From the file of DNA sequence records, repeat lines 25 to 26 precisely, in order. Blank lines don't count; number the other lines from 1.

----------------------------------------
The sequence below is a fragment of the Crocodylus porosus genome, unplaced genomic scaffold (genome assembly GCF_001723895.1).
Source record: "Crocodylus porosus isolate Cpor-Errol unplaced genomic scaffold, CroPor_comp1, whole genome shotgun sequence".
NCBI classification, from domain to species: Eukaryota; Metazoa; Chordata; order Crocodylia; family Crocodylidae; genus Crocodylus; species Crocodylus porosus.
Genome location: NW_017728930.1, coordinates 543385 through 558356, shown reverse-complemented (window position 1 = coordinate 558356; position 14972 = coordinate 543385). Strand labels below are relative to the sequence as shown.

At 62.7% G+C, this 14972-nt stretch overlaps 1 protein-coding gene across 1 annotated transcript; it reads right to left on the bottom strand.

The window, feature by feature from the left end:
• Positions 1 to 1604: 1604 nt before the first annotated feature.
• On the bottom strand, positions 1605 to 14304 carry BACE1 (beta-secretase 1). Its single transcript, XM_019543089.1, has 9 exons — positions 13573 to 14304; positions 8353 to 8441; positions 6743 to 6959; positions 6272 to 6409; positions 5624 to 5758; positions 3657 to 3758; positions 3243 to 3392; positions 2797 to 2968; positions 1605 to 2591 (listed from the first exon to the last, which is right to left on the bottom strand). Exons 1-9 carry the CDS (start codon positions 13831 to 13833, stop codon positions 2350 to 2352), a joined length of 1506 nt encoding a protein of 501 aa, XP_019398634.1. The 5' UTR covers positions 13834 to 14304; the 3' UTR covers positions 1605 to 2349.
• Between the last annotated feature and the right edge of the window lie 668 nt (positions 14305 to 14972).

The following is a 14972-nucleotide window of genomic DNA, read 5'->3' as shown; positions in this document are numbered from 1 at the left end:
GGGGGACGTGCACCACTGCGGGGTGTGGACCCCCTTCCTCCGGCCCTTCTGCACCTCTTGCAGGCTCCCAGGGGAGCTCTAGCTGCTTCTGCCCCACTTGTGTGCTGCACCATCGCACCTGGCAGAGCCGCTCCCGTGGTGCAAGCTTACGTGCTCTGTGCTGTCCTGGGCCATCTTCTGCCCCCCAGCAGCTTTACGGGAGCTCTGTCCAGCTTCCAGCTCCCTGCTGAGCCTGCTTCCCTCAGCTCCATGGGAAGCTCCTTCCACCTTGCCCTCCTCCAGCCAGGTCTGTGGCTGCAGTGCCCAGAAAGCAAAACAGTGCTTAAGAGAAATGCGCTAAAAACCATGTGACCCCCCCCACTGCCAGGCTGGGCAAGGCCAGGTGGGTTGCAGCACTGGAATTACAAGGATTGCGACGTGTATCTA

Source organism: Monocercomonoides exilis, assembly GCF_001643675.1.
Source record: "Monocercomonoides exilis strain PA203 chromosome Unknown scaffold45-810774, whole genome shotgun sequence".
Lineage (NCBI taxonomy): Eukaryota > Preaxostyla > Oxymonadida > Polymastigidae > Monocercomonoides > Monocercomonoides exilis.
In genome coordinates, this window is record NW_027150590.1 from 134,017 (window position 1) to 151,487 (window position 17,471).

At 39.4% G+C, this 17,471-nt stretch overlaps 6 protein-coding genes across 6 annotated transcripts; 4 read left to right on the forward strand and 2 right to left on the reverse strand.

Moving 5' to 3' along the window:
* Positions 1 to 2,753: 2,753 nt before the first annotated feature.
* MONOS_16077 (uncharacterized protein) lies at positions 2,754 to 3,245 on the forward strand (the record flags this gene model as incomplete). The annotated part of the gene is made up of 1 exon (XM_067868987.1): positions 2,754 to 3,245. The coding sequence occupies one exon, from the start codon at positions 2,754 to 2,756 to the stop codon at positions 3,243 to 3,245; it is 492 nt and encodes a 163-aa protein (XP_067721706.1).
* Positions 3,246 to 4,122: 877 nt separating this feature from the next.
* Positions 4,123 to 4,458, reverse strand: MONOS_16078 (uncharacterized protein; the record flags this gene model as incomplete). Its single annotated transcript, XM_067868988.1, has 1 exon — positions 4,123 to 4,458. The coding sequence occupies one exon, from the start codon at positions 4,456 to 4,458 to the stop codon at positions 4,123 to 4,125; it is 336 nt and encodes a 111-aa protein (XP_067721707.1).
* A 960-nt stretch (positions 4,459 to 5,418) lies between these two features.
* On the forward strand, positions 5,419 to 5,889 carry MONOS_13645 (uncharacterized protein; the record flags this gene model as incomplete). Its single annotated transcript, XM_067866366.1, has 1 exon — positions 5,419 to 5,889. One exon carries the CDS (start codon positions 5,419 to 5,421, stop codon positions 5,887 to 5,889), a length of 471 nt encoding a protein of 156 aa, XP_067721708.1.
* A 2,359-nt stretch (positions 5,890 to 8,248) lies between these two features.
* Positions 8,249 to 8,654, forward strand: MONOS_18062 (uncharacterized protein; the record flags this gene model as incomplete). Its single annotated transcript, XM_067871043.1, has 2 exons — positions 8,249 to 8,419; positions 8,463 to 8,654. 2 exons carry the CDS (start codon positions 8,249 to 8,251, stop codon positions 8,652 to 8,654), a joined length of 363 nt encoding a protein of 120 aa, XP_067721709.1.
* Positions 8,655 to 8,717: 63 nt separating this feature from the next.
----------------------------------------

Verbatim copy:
* Positions 8,249 to 8,654, forward strand: MONOS_18062 (uncharacterized protein; the record flags this gene model as incomplete). Its single annotated transcript, XM_067871043.1, has 2 exons — positions 8,249 to 8,419; positions 8,463 to 8,654. 2 exons carry the CDS (start codon positions 8,249 to 8,251, stop codon positions 8,652 to 8,654), a joined length of 363 nt encoding a protein of 120 aa, XP_067721709.1.
* Positions 8,655 to 8,717: 63 nt separating this feature from the next.